How quickly might [plug-in] hybrid market share erode? “We see plug-in [hybrid] technology, at least over the next decade, as a good solution for customers,” said ZF Friedrichschafen CEO Wolf-Henning Scheider this week. Note the timeframe. The quote came as Scheider announced ZF’s largest-ever order, from BMW for transmissions—including versions with electric motors.
Toyota has the bulk of its electrification efforts in hybrids without plugs, with an eye toward long-term adoption of hydrogen fuel-cell vehicles. It makes exactly one plug-in hybrid, the Prius Prime, derived from its mainstay Prius.
It produces BEVs with exceeding reluctance, and only for those markets where they are required. First that was California, where it partnered with Tesla on 2,500 units of the RAV4 EV from 2012 through 2015. Now it’s China, where volumes must be two to three orders of magnitude higher.
Those OEMs that focus aggressively on long-range BEVs for China will likely also see success in European markets, which are serious about major and meaningful reductions in tailpipe carbon emissions. North America’s cheap gas, long travel distances, and lack of city-to-city mass transit suggest it will likely lag in EV adoption—despite incessant media coverage of Tesla. (Whether the US becomes an “island” or a “backwater” in global auto tech depends on how cynical you choose to be.)
In that light, Toyota’s patent-licensing scheme feels like a necessary rearguard action to aid its hybrid supplier ecosystem to cut costs, by encouraging more takers to use the technology while it lasts. This will help Toyota lower its own costs over a shorter term, if in fact it no longer sees full hybrid technology as lasting much beyond 2030.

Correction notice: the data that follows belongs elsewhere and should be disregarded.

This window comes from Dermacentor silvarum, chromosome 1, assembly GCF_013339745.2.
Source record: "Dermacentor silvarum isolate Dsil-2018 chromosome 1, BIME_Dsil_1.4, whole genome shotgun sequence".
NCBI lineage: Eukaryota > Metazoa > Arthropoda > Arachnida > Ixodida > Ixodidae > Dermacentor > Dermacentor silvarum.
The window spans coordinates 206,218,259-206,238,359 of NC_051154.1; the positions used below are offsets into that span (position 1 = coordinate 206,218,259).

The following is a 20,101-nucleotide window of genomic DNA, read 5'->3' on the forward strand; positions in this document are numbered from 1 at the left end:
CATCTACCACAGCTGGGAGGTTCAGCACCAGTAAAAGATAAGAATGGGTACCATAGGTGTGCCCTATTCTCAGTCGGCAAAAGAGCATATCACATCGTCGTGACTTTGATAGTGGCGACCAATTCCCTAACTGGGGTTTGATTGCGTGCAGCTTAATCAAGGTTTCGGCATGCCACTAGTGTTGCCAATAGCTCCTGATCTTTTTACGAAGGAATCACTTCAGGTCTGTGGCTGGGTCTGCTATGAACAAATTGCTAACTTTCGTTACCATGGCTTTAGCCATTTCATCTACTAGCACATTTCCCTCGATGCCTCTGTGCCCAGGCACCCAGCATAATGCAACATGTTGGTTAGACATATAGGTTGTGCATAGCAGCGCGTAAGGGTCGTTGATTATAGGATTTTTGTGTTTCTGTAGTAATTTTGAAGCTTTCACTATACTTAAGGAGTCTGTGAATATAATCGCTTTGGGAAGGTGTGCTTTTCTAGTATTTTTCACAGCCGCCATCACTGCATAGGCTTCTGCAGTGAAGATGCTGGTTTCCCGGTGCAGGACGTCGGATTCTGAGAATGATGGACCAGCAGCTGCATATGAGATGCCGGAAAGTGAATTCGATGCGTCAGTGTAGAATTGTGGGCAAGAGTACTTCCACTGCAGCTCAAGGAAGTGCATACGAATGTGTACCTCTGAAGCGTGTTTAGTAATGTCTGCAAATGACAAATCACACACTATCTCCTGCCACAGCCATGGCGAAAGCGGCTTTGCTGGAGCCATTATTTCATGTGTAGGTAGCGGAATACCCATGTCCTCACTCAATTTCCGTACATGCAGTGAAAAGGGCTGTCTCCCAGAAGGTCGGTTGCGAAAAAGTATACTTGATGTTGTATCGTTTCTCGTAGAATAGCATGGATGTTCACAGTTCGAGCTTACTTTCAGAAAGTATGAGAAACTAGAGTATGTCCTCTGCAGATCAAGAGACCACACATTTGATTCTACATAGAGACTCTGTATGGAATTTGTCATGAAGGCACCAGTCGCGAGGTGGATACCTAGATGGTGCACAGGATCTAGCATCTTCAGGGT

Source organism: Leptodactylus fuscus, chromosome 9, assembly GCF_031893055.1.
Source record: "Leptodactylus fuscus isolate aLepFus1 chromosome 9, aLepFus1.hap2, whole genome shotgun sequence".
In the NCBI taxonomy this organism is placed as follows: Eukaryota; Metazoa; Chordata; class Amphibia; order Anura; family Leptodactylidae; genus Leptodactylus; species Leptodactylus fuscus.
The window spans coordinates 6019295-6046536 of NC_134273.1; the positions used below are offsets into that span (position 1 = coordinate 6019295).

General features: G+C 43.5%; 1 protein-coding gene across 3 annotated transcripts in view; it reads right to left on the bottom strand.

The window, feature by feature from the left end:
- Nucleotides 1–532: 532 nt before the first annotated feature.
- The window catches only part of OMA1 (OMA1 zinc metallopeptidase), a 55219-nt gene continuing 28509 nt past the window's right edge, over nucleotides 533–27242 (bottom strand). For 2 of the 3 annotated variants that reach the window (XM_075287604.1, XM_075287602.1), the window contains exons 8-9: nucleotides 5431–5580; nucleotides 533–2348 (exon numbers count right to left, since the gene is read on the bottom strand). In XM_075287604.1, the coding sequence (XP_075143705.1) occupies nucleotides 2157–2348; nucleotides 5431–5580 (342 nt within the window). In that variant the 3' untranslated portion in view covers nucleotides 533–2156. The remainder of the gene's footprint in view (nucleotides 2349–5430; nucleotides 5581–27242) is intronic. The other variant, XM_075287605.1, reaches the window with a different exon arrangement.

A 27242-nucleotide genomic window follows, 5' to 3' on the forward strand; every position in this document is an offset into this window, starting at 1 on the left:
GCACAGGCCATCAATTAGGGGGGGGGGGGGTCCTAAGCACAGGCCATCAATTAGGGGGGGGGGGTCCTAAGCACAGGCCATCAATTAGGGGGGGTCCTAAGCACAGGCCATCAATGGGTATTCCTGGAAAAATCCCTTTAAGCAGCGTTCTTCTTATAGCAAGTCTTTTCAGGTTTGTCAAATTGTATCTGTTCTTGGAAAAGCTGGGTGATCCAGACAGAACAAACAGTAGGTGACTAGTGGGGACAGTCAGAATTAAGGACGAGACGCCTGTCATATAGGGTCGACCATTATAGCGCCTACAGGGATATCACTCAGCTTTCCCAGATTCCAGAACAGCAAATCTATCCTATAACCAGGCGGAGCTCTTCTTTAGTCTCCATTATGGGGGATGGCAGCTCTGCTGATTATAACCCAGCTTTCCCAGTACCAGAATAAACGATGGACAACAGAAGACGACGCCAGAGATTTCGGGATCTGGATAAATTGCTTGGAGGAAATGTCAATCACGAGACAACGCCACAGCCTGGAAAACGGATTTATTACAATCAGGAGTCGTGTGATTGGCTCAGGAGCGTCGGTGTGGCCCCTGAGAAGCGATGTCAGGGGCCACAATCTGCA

The story may have been different had Toyota chosen to follow the lead of General Motors in the 1970s. The US firm, then the world’s largest automaker by far, offered royalty-free licenses to its catalytic-converter technology as a way for all automakers to reduce emissions quickly and significantly. (Toyota created an entire substitute powertrain, of course, an investment greater than GM’s by an order of magnitude, if not two.)
Toyota’s pride in its parallel-hybrid technology and expressed disregard for battery-electric vehicles may reflect the classic innovator’s dilemma, as a prescient article by Matthew Klippenstein pointed out almost six years ago. Formulated by Harvard Business School professor Clay Christensen, it suggests that the leading innovator in a technology tends to fall behind when The Next Big Thing comes along.
The dilemma comes because the innovator’s resources are largely devoted to exploiting its invention and meeting current customers’ needs—which pay the bills. Ensuing technologies in their early days often provide only compromised solutions, let alone lower or nonexistent profit margins. It’s a good description of battery-electric vehicles today.
The chairman of the Toyota board of directors since June 2013, Takeshi Uchiyamada, was the lead developer of its hybrid-electric technology and is known as “the father of the Prius.”
Still, Toyota has not included any of its patents on lithium-ion battery packs in the royalty-free offer. Sooner or later, the company has to know which way the wind blows.
Meanwhile, for the world’s most profitable mass automaker, it feels like an existential moment.